● alcohol or prescription drug abuse or misuse
● poor diet
● lack of sleep
● medication mismanagement
Let’s Get Active
With a doctor’s approval the NIH recommends stretching and appropriate strength exercises. Walking is universally touted as one of the easiest and most important activities for mind-body health. These activities can release natural endorphins that are the body’s natural defense against depression and anxiety. Playing mind games, taking up a hobby, volunteering, and caring for a pet all come under the category of staying active. If anything was learned during the Covid crisis it was how important it is for all ages, but especially older adults, to be socially connected. Feeling part of a family, community, or religious center is critical to the EWB of older adults. Isolation and loneliness are main causes of depression. Therapists and geriatric social workers have observed the need for older adults to feel needed and valued for their wisdom and experience. Children and grandchildren should visit their older loved ones and have quality time and meaningful experiences for both themselves and their elders. An individual with strong and healthy relationships is at lower risk for emotional problems. It offers the opportunity to speak with someone and share their worries and concerns.
In addition to the above recommendations, Diana Rodriguez in her Everyday Health Newsletter adds a few more. She recommends going back to school, taking dance lessons, doing yoga, and Tai Chi. She also encourages getting involved in technology. They are good for balance and reducing fall risks. They are also beneficial for the brain and cognitive functioning. There are many ways to access these resources including local libraries, senior centers, volunteer organizations, and local Ys and Synagogues. Organizations such as AARP have numerous online programs targeted to the 50 plus community. While keeping active and social cannot guarantee EWB it can certainly play a major role.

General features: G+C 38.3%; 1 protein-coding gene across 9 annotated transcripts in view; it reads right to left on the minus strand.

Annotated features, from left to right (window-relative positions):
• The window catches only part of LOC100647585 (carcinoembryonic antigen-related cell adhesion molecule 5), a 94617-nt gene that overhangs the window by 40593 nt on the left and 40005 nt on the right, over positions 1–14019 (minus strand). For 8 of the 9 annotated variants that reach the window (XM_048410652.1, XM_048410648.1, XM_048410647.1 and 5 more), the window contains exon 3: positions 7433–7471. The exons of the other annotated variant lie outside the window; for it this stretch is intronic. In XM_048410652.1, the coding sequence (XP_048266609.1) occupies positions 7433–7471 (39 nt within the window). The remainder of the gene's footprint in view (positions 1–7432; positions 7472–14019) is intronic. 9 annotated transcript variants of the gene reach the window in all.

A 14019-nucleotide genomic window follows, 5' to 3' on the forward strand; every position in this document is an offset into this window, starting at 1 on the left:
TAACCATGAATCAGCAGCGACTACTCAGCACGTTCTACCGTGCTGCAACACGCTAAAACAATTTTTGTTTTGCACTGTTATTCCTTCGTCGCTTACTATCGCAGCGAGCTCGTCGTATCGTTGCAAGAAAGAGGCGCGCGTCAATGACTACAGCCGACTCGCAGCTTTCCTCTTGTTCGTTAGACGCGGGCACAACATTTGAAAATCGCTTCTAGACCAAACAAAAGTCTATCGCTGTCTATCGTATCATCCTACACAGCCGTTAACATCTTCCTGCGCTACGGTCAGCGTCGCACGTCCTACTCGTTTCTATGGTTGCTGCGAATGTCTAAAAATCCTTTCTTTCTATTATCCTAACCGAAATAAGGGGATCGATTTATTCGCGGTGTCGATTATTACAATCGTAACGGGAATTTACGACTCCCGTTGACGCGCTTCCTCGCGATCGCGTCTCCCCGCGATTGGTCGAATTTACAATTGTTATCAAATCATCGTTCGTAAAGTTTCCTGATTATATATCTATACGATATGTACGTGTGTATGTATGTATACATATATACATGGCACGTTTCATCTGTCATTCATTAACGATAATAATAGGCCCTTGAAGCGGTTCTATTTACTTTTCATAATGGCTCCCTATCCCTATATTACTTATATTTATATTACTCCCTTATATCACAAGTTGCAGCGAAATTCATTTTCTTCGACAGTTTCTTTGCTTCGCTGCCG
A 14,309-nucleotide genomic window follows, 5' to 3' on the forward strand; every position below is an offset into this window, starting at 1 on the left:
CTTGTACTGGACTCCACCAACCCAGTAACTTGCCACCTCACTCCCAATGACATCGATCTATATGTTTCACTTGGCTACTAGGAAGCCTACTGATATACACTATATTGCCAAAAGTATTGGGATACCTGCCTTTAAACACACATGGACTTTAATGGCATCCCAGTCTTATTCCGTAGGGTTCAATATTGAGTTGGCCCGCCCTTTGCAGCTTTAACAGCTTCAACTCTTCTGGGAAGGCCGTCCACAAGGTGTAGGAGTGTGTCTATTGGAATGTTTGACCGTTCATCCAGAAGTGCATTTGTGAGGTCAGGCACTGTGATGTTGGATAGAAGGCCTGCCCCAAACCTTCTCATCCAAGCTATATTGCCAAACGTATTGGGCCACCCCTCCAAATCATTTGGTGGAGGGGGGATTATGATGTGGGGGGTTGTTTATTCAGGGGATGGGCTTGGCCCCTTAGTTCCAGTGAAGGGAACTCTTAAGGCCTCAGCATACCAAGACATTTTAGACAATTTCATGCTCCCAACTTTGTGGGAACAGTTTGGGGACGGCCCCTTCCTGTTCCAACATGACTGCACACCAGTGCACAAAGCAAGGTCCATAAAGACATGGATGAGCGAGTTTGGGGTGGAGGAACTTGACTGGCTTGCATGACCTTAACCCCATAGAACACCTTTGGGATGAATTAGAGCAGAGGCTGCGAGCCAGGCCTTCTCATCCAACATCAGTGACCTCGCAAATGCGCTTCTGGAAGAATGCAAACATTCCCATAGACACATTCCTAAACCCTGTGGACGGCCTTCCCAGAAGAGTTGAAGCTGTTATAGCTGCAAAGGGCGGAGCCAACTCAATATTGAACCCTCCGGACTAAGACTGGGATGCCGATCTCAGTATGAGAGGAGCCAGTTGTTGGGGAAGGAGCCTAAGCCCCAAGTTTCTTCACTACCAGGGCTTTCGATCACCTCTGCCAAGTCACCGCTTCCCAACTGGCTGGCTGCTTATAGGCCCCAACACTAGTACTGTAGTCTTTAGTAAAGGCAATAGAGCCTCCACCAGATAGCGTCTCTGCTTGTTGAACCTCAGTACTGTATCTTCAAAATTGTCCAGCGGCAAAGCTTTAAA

Make a Plan
The American Psychological Association (APA) published a manual, No Matter Where You Are in The Life Cycle, You Need a Plan. Anxiety and nervousness come from a sense of a lack of control. Planning gives the individual ownership and independence and hope for a worthwhile and productive future. Scheduling and routine give the individual mastery over their daily lives.
What if one Suspects there is a Problem?
The most common mental disorders of people 55 and over are anxiety, depression and severe cognitive impairment. It is very important that an appropriate assessment is made of the person without perceived judgments. A professional working with a team of the individual, their spouse, family and doctor can make a critical difference and can be the key to understanding what is happening and how best to address the situation. An assessment should include a history of the person’s mental health, present concerns, such as bereavement issues or medical changes, and a comprehensive mental health exam should be administered. The professional can help assess if this is normal aging or perhaps more serious cognitive decline such as the onset of dementia, clinical depression or anxiety. For example, as we age there is a normal decrease in sensory skills, normal forgetfulness and sleep pattern changes. Perhaps there is a problem dealing with a transitional issue. Often, the spouse or family members need advice and counseling on the stage of life so they can become more knowledgeable and understanding. Peluso, Watts and Parsons posit that therapy with an older adult is most successful when the entire family is included. They become less frustrated and become more confident in their supportive role.